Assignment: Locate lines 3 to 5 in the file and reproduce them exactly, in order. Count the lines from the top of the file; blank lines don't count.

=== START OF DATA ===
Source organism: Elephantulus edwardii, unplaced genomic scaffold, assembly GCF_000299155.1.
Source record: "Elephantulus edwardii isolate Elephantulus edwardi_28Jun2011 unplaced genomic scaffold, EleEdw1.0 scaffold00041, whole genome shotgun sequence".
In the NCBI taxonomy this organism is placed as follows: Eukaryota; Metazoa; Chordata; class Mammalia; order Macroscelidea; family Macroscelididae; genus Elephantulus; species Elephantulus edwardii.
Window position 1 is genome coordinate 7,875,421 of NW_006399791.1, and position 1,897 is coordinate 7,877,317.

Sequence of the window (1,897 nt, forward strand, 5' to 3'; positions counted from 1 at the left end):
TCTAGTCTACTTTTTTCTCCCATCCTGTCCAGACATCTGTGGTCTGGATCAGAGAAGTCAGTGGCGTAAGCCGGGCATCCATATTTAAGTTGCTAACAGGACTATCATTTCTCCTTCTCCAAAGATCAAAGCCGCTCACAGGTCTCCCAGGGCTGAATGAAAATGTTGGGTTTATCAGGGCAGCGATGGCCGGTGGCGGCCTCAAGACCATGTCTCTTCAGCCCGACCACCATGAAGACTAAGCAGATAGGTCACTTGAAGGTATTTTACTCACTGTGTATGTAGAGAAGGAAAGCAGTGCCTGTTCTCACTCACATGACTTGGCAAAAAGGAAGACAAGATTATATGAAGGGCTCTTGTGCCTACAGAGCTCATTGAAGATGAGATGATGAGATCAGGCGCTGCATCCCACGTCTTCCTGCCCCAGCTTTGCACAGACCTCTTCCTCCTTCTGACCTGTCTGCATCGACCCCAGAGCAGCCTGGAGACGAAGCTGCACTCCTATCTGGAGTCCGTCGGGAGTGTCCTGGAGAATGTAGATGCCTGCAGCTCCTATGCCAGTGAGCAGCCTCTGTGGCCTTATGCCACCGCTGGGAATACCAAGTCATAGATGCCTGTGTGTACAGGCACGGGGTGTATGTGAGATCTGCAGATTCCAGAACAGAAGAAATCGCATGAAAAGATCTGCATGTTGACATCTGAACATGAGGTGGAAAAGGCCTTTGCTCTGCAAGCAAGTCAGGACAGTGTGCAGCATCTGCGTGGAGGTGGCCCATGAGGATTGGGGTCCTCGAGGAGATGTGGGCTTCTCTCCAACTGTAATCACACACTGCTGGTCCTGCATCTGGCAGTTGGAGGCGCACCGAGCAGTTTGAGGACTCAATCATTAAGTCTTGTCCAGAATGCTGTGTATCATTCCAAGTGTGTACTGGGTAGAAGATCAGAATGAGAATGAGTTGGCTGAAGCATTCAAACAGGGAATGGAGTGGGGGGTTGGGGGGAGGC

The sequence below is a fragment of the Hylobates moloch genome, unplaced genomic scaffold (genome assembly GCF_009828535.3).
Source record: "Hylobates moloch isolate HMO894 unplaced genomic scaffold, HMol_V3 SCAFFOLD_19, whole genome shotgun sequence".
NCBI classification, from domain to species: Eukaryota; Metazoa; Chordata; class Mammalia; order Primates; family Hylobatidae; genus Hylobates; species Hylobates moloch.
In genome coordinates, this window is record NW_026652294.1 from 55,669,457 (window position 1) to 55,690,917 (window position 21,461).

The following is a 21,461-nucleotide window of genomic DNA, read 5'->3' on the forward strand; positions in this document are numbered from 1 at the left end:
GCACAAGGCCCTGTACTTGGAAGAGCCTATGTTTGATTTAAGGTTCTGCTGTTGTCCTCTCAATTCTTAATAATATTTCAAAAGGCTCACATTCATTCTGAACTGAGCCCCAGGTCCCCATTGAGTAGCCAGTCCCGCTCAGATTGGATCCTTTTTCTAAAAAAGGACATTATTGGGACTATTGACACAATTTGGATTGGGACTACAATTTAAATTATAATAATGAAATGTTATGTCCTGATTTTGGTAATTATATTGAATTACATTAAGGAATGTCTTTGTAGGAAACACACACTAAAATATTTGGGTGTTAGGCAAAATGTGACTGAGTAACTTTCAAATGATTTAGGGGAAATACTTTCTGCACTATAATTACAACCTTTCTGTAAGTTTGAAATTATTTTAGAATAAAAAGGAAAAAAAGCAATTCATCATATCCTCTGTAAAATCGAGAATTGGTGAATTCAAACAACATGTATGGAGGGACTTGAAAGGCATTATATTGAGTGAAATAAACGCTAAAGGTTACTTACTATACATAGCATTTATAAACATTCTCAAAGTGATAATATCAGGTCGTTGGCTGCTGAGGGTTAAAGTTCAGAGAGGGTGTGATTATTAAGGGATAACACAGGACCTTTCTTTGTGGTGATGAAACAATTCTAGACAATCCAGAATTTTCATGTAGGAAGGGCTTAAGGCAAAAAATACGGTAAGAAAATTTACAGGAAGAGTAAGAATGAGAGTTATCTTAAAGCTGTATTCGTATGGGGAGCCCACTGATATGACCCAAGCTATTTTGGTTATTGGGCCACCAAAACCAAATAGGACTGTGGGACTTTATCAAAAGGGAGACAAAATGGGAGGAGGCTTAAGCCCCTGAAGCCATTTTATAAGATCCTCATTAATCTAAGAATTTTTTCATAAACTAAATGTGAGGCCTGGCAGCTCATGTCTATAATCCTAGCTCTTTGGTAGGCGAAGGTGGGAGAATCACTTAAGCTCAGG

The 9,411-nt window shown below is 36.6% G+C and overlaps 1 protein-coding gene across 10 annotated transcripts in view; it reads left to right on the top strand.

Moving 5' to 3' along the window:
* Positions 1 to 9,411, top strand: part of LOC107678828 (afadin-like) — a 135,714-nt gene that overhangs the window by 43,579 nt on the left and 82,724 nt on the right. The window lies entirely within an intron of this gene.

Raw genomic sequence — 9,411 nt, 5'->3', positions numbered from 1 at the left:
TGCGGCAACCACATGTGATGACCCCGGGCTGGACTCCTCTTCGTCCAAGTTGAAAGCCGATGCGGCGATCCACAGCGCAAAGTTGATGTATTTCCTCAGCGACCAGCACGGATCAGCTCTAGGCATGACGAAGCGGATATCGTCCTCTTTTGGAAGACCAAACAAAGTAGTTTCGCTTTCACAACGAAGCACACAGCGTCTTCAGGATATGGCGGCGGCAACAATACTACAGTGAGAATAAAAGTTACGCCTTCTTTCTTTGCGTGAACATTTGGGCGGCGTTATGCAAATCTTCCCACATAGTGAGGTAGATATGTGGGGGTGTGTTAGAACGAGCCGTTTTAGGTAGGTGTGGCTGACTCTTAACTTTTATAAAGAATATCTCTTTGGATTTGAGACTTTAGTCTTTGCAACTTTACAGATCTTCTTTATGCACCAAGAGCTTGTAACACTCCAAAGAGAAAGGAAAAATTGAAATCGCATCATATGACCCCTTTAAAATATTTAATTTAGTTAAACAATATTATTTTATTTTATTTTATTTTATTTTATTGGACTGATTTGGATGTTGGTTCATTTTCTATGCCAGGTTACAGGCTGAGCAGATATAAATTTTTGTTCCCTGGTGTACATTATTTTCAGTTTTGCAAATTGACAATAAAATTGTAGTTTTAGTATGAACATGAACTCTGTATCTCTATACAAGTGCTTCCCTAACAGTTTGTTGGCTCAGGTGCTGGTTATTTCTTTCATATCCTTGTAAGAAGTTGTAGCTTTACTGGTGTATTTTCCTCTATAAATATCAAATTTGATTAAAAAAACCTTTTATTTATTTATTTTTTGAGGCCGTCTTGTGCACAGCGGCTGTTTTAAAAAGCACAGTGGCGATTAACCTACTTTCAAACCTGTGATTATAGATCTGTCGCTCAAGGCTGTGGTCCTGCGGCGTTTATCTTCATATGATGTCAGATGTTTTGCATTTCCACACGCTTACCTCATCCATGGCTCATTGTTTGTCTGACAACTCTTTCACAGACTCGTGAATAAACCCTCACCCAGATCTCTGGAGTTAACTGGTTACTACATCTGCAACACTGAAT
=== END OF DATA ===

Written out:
In the NCBI taxonomy this organism is placed as follows: Eukaryota; Metazoa; Chordata; class Mammalia; order Macroscelidea; family Macroscelididae; genus Elephantulus; species Elephantulus edwardii.
Window position 1 is genome coordinate 7,875,421 of NW_006399791.1, and position 1,897 is coordinate 7,877,317.

Sequence of the window (1,897 nt, forward strand, 5' to 3'; positions counted from 1 at the left end):